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Relative Quirks

No matter what you think of your relatives or your family reunion, they can't be as bad as this. Can they?

by Erica L. Merrill

"Hee hee hee heeee!" Cousin Glenn cackled. He jumped up and down, up and down, so many times I thought his head would crack open. He flipped upside down, stood on it and grew purple. His eyes met mine and he grinned. I giggled. Then, as suddenly, he toppled, popped back up and was off, speeding in chortling circles around our family reunion in the park.

On this warm and windless day, he created our breeze for us. The balloons waved and the bees whined. Meanwhile, the food was quietly rotting.

"Burton, make him stop!" Aunty May wheezed from her lawn chair. She placed a bandaged hand over her eyes, moaning. Not that she could see Cousin Glenn, anyways. She'd wrapped gauze across her eyes, too, and all around her head. Small white wispies stuck out at odd angles, like a porcupine. Aunty May never moved without getting hurt.

It was because of this, I reasoned, that our sunny picnic had become so dismal. Aunty May had stepped on a bee. I knelt by her side and applied another wart bandage to the growing pattern spotting her raw white feet. After the first bee, every blade of grass was another bee to her. I propped her feet up on a picnic bench and patted the thin white blanket around them.

"That will keep the breeze off, Aunty May." I kissed her cheek.

"I'm going to die," she wailed.

The cake was getting warm. The frosting glistened. It oozed slightly at the edges. The fried chicken was getting cold. It also oozed.

The box of bandages was empty. I tried to show Uncle Burton. He was boldly coughing up his lung. His eyepatch hung at an odd angle, dangling off his ear from such violent shaking. Uncle Burton waved his arm back and forth and shook his head. I sighed and turned to Uncle Drake.

Uncle Drake was sobbing. When Aunty May had stepped on the bee its stinger had lodged in her foot and it died. Uncle Drake accused her of being an animal hater and a murderess. It took all my might to push his frail advancing body to the side enough to keep him from whacking her with his cane.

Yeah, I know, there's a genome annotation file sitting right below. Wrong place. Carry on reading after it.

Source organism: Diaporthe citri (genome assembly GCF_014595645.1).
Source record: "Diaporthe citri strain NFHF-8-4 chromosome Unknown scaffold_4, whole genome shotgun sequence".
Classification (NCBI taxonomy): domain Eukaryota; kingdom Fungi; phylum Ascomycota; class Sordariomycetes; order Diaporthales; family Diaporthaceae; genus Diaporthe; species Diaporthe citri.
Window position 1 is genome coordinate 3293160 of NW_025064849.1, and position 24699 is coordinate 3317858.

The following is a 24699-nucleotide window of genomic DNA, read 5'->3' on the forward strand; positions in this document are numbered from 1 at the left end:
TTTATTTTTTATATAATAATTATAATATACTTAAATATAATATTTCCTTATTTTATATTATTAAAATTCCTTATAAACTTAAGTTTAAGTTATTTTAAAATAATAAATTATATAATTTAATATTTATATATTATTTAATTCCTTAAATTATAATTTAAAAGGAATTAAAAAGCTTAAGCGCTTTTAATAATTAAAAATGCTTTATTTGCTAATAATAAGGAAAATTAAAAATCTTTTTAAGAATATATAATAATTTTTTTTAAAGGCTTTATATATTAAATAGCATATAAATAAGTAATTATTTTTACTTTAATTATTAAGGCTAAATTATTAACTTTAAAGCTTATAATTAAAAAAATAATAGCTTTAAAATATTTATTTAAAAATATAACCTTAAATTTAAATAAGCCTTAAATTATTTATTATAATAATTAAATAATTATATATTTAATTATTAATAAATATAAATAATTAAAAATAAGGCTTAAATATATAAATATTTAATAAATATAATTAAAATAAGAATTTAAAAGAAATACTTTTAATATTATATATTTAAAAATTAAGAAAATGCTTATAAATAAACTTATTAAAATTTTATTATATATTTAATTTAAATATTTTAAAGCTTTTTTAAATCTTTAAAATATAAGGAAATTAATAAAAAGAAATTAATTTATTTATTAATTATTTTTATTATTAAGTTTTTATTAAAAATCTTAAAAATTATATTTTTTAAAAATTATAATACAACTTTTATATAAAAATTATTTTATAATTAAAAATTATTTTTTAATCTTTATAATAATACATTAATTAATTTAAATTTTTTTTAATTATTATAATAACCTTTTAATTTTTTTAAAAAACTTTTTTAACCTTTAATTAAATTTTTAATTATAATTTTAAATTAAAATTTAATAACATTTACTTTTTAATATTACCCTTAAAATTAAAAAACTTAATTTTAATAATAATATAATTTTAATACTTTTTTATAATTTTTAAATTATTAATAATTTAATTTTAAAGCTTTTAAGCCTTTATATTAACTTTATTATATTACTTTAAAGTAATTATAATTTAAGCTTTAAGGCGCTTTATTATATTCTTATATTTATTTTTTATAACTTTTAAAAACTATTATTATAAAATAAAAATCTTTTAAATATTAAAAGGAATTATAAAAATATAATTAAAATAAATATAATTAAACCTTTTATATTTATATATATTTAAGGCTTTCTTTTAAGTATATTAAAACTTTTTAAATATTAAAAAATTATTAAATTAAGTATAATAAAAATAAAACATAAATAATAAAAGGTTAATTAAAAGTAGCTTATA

"She didn't kill it," I yelled. "It died protecting its nest." I steered him to his chair and took away his cane. He didn't try to get back up. He crossed his arms over his head in a ball and rocked back and forth, blubbering.

The coleslaw fermented in its plastic container. The lid was askew and a bee crawled down the spoon handle to feast. At least something dared. It would probably die of indigestion, like the Aunts complained.

I was suddenly quite sure that the original bee had tried to bite Aunty May before it got squished. What it didn't know is that Aunts cause indigestion.

Aunty Louise thwacked her cane on her wheelchair. "Jessee!" she screeched. "I'm feeling the wind, come fix my wrapping!"

I sighed again a little harder. Aunty Louise's sharp senses picked it up.

"If you knew what it was like to have a condition like us," she barked, "you wouldn't sigh so." Her cane pounded the ground. "You are a stupid girl. Your disobedient thoughts show on your face. Come here at once and help your Aunt."

I flinched. I do have a condition, I thought. You're it.

"I need more bandages for Aunty May, Aunty Louise," I said meekly. I stepped forward. Something touched my shoulder and I looked back.

Cousin Glenn held a finger to his wide lips. He pulled my hand with the empty bandage box quickly behind my back and slipped something gently inside it. His fingers guided mine to the object's stem. The box began to buzz. My eyes met his and we smiled. Then he flipped backward, whooping.

"Bring me the box, Jessee," Aunty Louise commanded.

"Yes, Aunty Louise."

"That's better." She smiled, satisfied, and raised her cane to welcome me. I ran forward and her cane cracked down on the ground behind me. I poured the contents of the box down the front of her dress.

Aunty Louise shrieked. I bolted. Cousin Glenn's smooth hand enfolded mine and we ran for the woods, howling with the bees.